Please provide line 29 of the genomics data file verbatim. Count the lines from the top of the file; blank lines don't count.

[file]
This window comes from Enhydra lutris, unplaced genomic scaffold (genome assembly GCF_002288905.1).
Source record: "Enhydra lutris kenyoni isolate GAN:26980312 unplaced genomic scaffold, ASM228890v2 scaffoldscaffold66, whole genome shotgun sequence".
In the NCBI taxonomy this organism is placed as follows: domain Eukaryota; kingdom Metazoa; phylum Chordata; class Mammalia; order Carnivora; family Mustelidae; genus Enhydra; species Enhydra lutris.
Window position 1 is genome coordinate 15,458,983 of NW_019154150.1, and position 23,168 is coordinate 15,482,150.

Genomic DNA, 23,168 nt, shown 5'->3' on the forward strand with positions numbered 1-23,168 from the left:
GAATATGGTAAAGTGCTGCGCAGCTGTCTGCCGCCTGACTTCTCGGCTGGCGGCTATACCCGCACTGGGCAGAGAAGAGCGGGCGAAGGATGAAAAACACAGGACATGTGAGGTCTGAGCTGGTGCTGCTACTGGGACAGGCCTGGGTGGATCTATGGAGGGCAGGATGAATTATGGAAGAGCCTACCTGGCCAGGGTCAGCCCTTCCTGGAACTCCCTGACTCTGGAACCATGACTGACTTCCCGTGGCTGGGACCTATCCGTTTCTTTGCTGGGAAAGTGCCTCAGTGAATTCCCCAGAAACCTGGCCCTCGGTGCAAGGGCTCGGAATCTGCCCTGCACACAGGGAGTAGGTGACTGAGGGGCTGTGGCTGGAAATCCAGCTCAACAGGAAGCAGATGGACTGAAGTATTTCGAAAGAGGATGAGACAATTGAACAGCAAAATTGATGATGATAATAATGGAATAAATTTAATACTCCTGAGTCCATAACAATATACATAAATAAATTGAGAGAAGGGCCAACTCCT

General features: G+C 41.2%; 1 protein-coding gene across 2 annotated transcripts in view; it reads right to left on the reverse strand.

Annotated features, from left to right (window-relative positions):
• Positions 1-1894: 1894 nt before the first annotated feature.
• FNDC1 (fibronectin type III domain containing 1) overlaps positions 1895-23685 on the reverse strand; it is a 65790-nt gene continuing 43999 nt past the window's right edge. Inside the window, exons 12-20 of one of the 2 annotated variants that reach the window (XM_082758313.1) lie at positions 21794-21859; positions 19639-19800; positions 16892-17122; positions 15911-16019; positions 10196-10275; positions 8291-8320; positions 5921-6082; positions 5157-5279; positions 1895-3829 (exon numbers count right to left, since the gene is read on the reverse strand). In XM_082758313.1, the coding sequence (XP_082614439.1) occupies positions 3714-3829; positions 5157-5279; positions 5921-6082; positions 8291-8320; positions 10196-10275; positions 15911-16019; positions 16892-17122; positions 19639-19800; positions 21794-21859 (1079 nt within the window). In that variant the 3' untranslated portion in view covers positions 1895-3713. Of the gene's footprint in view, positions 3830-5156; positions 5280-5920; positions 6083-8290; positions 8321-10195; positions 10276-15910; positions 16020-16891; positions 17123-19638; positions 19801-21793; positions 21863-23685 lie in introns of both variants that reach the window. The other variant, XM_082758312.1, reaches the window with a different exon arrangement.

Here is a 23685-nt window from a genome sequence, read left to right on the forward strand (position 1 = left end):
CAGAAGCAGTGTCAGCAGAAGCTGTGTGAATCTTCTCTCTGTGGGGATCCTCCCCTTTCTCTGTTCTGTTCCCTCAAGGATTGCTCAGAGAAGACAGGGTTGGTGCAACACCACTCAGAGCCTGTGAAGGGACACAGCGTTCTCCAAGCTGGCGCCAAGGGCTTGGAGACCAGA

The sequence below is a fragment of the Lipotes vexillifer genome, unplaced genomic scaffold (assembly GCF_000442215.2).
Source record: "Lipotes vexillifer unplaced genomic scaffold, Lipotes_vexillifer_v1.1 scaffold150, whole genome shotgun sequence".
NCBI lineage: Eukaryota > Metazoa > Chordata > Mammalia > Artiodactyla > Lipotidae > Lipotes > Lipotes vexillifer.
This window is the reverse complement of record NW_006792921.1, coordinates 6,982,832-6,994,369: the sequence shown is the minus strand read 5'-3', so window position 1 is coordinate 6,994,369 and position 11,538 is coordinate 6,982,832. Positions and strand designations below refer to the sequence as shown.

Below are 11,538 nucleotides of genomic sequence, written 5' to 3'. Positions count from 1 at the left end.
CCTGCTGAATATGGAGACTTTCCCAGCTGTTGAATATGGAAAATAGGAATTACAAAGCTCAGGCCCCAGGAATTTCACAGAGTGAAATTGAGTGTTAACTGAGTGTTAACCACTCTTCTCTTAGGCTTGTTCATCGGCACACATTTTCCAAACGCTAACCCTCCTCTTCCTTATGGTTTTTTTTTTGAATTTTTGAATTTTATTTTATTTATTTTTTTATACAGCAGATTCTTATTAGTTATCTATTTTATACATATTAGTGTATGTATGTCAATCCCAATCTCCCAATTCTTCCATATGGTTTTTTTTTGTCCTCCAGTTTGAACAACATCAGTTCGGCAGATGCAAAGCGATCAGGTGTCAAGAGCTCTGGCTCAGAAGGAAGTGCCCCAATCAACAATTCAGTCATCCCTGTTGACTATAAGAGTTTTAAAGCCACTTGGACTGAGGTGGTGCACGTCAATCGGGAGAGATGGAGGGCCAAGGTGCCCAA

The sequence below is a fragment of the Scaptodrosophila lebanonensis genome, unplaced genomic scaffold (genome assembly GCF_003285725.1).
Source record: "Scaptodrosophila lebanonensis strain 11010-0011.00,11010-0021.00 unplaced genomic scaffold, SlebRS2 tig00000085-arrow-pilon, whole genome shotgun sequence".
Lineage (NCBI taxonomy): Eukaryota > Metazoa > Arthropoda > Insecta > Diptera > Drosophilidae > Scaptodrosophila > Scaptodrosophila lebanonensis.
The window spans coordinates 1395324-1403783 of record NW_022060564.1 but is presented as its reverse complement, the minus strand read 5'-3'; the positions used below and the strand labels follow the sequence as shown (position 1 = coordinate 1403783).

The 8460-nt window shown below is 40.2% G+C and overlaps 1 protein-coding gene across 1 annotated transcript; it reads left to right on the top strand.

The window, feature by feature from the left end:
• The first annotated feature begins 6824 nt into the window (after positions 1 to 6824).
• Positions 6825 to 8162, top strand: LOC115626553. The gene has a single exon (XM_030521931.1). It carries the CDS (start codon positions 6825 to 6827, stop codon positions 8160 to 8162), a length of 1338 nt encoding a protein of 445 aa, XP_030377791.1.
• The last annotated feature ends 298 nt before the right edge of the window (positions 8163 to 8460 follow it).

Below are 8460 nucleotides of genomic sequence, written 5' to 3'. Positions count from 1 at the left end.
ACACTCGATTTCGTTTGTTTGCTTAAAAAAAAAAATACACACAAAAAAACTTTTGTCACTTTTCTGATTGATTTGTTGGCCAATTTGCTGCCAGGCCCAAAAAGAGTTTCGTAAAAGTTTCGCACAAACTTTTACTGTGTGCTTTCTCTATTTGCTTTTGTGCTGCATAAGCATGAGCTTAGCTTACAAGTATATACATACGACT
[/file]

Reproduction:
ACACTCGATTTCGTTTGTTTGCTTAAAAAAAAAAATACACACAAAAAAACTTTTGTCACTTTTCTGATTGATTTGTTGGCCAATTTGCTGCCAGGCCCAAAAAGAGTTTCGTAAAAGTTTCGCACAAACTTTTACTGTGTGCTTTCTCTATTTGCTTTTGTGCTGCATAAGCATGAGCTTAGCTTACAAGTATATACATACGACT